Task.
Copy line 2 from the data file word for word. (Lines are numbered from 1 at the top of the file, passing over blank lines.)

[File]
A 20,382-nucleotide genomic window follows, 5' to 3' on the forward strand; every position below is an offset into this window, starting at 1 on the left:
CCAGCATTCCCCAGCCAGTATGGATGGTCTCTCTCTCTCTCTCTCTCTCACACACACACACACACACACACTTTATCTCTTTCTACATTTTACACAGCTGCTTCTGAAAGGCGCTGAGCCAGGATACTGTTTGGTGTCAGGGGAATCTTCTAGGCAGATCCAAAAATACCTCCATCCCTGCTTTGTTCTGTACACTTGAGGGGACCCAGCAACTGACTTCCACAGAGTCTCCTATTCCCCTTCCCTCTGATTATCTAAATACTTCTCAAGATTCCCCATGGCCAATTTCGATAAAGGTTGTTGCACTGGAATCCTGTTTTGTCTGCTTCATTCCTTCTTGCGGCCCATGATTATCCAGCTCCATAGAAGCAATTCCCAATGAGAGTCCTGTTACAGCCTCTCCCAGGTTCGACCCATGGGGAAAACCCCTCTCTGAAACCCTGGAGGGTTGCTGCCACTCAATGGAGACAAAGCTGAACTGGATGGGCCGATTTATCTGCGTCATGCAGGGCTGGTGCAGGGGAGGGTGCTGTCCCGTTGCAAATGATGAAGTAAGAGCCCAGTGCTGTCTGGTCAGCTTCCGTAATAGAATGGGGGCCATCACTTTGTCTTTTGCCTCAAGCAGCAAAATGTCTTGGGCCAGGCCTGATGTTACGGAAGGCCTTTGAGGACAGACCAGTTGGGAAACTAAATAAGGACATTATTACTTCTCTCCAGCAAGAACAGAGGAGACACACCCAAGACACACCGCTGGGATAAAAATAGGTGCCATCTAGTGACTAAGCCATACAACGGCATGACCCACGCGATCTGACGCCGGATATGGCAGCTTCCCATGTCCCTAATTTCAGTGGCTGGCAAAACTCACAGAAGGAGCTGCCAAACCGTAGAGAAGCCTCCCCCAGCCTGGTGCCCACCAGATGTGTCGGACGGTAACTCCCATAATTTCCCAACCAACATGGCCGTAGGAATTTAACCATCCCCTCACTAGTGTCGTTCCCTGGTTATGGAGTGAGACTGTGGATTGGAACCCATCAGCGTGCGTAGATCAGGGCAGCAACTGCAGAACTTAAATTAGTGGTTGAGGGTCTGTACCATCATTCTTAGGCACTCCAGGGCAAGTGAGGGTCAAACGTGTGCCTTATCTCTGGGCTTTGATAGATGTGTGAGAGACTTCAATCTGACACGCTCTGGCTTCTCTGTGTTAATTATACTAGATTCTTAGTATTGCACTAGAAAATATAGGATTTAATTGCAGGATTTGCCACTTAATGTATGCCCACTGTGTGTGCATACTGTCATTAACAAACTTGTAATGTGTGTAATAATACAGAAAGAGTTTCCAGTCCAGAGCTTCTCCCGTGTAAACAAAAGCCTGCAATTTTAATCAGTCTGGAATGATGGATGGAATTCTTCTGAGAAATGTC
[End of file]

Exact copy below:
CCAGCATTCCCCAGCCAGTATGGATGGTCTCTCTCTCTCTCTCTCTCTCACACACACACACACACACACACTTTATCTCTTTCTACATTTTACACAGCTGCTTCTGAAAGGCGCTGAGCCAGGATACTGTTTGGTGTCAGGGGAATCTTCTAGGCAGATCCAAAAATACCTCCATCCCTGCTTTGTTCTGTACACTTGAGGGGACCCAGCAACTGACTTCCACAGAGTCTCCTATTCCCCTTCCCTCTGATTATCTAAATACTTCTCAAGATTCCCCATGGCCAATTTCGATAAAGGTTGTTGCACTGGAATCCTGTTTTGTCTGCTTCATTCCTTCTTGCGGCCCATGATTATCCAGCTCCATAGAAGCAATTCCCAATGAGAGTCCTGTTACAGCCTCTCCCAGGTTCGACCCATGGGGAAAACCCCTCTCTGAAACCCTGGAGGGTTGCTGCCACTCAATGGAGACAAAGCTGAACTGGATGGGCCGATTTATCTGCGTCATGCAGGGCTGGTGCAGGGGAGGGTGCTGTCCCGTTGCAAATGATGAAGTAAGAGCCCAGTGCTGTCTGGTCAGCTTCCGTAATAGAATGGGGGCCATCACTTTGTCTTTTGCCTCAAGCAGCAAAATGTCTTGGGCCAGGCCTGATGTTACGGAAGGCCTTTGAGGACAGACCAGTTGGGAAACTAAATAAGGACATTATTACTTCTCTCCAGCAAGAACAGAGGAGACACACCCAAGACACACCGCTGGGATAAAAATAGGTGCCATCTAGTGACTAAGCCATACAACGGCATGACCCACGCGATCTGACGCCGGATATGGCAGCTTCCCATGTCCCTAATTTCAGTGGCTGGCAAAACTCACAGAAGGAGCTGCCAAACCGTAGAGAAGCCTCCCCCAGCCTGGTGCCCACCAGATGTGTCGGACGGTAACTCCCATAATTTCCCAACCAACATGGCCGTAGGAATTTAACCATCCCCTCACTAGTGTCGTTCCCTGGTTATGGAGTGAGACTGTGGATTGGAACCCATCAGCGTGCGTAGATCAGGGCAGCAACTGCAGAACTTAAATTAGTGGTTGAGGGTCTGTACCATCATTCTTAGGCACTCCAGGGCAAGTGAGGGTCAAACGTGTGCCTTATCTCTGGGCTTTGATAGATGTGTGAGAGACTTCAATCTGACACGCTCTGGCTTCTCTGTGTTAATTATACTAGATTCTTAGTATTGCACTAGAAAATATAGGATTTAATTGCAGGATTTGCCACTTAATGTATGCCCACTGTGTGTGCATACTGTCATTAACAAACTTGTAATGTGTGTAATAATACAGAAAGAGTTTCCAGTCCAGAGCTTCTCCCGTGTAAACAAAAGCCTGCAATTTTAATCAGTCTGGAATGATGGATGGAATTCTTCTGAGAAATGTC